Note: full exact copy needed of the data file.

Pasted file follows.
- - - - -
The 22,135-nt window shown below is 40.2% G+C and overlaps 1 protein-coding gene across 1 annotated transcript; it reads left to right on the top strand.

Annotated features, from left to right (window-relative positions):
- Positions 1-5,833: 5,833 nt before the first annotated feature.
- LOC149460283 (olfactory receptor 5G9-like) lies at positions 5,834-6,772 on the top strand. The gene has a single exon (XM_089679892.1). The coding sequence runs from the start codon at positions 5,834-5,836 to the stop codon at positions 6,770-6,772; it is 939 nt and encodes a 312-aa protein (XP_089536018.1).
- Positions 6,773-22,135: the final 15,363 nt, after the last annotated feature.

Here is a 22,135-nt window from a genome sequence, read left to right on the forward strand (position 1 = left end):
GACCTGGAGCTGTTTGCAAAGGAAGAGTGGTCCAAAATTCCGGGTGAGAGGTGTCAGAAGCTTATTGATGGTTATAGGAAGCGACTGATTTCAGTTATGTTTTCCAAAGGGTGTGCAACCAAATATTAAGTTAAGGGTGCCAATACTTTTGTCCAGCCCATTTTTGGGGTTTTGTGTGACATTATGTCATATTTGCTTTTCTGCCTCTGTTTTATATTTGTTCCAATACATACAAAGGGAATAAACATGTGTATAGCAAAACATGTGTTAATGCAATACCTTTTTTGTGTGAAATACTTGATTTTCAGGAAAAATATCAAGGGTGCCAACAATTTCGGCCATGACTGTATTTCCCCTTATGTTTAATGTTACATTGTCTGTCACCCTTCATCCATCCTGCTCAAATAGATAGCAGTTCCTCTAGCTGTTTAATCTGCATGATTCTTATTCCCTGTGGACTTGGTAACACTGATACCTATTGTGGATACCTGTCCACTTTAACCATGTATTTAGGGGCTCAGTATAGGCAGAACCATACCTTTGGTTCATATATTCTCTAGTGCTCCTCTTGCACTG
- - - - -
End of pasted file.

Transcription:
The 22,135-nt window shown below is 40.2% G+C and overlaps 1 protein-coding gene across 1 annotated transcript; it reads left to right on the top strand.

Annotated features, from left to right (window-relative positions):
- Positions 1-5,833: 5,833 nt before the first annotated feature.
- LOC149460283 (olfactory receptor 5G9-like) lies at positions 5,834-6,772 on the top strand. The gene has a single exon (XM_089679892.1). The coding sequence runs from the start codon at positions 5,834-5,836 to the stop codon at positions 6,770-6,772; it is 939 nt and encodes a 312-aa protein (XP_089536018.1).
- Positions 6,773-22,135: the final 15,363 nt, after the last annotated feature.

Here is a 22,135-nt window from a genome sequence, read left to right on the forward strand (position 1 = left end):
GACCTGGAGCTGTTTGCAAAGGAAGAGTGGTCCAAAATTCCGGGTGAGAGGTGTCAGAAGCTTATTGATGGTTATAGGAAGCGACTGATTTCAGTTATGTTTTCCAAAGGGTGTGCAACCAAATATTAAGTTAAGGGTGCCAATACTTTTGTCCAGCCCATTTTTGGGGTTTTGTGTGACATTATGTCATATTTGCTTTTCTGCCTCTGTTTTATATTTGTTCCAATACATACAAAGGGAATAAACATGTGTATAGCAAAACATGTGTTAATGCAATACCTTTTTTGTGTGAAATACTTGATTTTCAGGAAAAATATCAAGGGTGCCAACAATTTCGGCCATGACTGTATTTCCCCTTATGTTTAATGTTACATTGTCTGTCACCCTTCATCCATCCTGCTCAAATAGATAGCAGTTCCTCTAGCTGTTTAATCTGCATGATTCTTATTCCCTGTGGACTTGGTAACACTGATACCTATTGTGGATACCTGTCCACTTTAACCATGTATTTAGGGGCTCAGTATAGGCAGAACCATACCTTTGGTTCATATATTCTCTAGTGCTCCTCTTGCACTG